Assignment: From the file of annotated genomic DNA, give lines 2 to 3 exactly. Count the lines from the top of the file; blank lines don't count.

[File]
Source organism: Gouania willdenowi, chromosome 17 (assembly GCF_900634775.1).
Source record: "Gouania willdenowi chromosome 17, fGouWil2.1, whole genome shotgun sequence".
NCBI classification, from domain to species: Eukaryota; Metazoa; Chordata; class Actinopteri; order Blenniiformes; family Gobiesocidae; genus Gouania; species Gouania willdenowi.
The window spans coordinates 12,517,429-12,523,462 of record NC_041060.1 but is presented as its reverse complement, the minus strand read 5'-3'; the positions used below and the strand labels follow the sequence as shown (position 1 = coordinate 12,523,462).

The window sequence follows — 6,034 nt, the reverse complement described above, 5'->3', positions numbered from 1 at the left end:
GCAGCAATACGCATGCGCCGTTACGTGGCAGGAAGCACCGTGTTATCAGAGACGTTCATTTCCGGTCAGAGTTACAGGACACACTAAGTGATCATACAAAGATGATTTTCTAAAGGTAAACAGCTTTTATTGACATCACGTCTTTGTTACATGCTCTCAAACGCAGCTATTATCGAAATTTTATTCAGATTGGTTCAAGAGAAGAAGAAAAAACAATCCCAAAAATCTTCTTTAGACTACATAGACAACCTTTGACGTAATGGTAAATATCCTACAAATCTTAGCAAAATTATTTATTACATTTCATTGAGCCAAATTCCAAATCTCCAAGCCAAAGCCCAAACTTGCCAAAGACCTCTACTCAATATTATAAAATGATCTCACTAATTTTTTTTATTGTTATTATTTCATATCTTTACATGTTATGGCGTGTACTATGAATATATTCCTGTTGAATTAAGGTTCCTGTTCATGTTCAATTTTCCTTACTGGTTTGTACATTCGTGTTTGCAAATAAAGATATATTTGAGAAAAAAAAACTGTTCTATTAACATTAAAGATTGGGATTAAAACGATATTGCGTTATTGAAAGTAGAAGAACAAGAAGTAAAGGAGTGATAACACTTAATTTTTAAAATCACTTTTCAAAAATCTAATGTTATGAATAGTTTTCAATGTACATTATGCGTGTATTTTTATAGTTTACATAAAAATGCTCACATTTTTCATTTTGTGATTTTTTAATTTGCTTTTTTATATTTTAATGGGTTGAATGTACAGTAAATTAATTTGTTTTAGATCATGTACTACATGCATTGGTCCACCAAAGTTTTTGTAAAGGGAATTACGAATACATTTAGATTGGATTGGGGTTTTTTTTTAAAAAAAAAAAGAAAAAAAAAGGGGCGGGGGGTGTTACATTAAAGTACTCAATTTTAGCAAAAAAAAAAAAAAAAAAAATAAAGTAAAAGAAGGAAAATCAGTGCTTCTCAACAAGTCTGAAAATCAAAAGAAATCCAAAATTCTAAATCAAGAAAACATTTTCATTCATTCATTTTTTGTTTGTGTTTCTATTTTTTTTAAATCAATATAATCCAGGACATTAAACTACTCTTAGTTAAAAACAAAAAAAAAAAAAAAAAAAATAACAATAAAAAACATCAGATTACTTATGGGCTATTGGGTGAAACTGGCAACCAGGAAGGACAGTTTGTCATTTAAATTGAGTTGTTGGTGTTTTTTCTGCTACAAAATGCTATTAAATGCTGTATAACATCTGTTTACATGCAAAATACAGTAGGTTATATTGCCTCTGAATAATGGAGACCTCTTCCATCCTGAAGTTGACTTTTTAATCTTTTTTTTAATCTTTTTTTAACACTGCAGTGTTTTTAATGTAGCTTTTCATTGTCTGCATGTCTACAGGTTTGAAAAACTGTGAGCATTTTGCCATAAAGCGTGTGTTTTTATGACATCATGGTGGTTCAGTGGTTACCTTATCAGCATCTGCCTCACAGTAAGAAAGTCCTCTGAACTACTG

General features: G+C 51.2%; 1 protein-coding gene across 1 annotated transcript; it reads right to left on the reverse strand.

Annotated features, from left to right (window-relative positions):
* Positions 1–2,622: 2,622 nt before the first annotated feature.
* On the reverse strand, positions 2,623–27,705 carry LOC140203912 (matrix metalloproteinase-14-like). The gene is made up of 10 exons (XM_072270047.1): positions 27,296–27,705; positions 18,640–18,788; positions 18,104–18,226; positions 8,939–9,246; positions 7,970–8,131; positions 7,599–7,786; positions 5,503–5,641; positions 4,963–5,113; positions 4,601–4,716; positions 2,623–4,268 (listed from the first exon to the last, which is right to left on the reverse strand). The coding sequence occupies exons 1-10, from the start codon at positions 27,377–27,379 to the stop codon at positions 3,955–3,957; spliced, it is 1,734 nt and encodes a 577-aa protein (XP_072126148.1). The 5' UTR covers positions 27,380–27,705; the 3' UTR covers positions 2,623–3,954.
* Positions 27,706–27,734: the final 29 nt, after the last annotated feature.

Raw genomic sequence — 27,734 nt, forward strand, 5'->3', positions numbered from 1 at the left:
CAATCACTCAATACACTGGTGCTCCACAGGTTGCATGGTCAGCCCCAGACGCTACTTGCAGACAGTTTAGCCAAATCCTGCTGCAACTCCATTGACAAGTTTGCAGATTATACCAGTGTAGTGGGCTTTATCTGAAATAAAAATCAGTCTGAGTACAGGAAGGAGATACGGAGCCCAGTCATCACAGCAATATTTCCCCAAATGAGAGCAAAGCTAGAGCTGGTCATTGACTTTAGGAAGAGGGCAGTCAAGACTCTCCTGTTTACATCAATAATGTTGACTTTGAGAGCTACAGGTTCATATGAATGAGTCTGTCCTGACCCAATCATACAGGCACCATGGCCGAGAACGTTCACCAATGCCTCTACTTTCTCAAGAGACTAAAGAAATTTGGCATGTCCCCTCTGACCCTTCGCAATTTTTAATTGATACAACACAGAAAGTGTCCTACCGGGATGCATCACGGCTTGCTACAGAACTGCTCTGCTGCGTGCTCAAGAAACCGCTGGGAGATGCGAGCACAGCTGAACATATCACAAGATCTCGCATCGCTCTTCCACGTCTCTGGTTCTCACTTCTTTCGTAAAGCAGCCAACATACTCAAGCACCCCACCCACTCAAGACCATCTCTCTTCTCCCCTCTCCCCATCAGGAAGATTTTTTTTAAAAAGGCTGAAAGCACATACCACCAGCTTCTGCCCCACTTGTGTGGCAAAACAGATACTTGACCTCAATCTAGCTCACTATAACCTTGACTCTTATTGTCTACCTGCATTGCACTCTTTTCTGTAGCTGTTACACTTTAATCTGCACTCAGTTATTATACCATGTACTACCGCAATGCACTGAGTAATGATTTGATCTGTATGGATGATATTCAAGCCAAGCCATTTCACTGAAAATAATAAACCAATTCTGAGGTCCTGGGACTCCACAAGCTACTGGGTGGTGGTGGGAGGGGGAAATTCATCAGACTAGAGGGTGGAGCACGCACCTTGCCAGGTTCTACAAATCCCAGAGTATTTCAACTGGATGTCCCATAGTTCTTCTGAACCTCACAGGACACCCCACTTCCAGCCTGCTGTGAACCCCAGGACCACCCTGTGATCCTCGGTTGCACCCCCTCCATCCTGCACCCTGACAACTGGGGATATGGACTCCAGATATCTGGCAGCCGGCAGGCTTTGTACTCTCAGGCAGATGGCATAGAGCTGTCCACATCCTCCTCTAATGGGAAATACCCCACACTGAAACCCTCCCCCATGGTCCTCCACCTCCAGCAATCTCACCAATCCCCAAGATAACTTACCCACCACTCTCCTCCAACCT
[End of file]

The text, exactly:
Source record: "Gouania willdenowi chromosome 17, fGouWil2.1, whole genome shotgun sequence".
NCBI classification, from domain to species: Eukaryota; Metazoa; Chordata; class Actinopteri; order Blenniiformes; family Gobiesocidae; genus Gouania; species Gouania willdenowi.